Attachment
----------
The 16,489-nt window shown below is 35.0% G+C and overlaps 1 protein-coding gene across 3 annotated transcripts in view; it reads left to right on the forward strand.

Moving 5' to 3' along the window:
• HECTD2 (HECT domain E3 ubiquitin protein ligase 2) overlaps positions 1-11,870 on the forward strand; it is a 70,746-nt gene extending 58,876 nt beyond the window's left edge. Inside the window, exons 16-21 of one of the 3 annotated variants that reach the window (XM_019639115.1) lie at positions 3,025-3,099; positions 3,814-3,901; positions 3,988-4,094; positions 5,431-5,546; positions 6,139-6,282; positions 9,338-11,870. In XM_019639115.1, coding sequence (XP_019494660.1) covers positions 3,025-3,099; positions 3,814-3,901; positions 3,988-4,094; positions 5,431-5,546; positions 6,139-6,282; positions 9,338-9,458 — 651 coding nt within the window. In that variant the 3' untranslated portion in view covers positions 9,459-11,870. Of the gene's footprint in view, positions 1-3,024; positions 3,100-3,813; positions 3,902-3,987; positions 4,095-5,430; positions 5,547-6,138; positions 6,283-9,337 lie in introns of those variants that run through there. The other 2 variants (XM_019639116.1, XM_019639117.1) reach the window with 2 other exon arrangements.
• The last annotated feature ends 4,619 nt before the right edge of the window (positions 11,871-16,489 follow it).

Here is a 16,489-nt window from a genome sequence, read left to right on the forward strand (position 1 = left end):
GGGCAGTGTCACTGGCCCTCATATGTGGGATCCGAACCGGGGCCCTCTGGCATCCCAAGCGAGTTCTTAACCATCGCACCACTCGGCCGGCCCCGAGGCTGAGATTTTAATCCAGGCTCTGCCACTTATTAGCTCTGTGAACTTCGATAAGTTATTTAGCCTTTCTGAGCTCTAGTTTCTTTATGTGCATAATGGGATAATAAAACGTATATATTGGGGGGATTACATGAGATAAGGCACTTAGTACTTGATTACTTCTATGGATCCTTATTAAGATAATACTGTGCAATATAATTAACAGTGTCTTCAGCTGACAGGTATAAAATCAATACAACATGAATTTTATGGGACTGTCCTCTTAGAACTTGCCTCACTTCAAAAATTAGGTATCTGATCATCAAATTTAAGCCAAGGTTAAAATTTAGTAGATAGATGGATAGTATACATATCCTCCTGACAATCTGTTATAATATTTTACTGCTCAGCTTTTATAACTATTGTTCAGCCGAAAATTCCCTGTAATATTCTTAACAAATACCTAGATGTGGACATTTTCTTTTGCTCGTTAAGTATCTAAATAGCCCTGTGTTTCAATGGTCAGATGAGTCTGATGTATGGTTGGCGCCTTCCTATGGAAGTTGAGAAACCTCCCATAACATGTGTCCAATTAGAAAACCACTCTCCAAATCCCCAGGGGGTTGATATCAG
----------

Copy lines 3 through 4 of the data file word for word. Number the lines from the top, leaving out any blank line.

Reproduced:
• HECTD2 (HECT domain E3 ubiquitin protein ligase 2) overlaps positions 1-11,870 on the forward strand; it is a 70,746-nt gene extending 58,876 nt beyond the window's left edge. Inside the window, exons 16-21 of one of the 3 annotated variants that reach the window (XM_019639115.1) lie at positions 3,025-3,099; positions 3,814-3,901; positions 3,988-4,094; positions 5,431-5,546; positions 6,139-6,282; positions 9,338-11,870. In XM_019639115.1, coding sequence (XP_019494660.1) covers positions 3,025-3,099; positions 3,814-3,901; positions 3,988-4,094; positions 5,431-5,546; positions 6,139-6,282; positions 9,338-9,458 — 651 coding nt within the window. In that variant the 3' untranslated portion in view covers positions 9,459-11,870. Of the gene's footprint in view, positions 1-3,024; positions 3,100-3,813; positions 3,902-3,987; positions 4,095-5,430; positions 5,547-6,138; positions 6,283-9,337 lie in introns of those variants that run through there. The other 2 variants (XM_019639116.1, XM_019639117.1) reach the window with 2 other exon arrangements.
• The last annotated feature ends 4,619 nt before the right edge of the window (positions 11,871-16,489 follow it).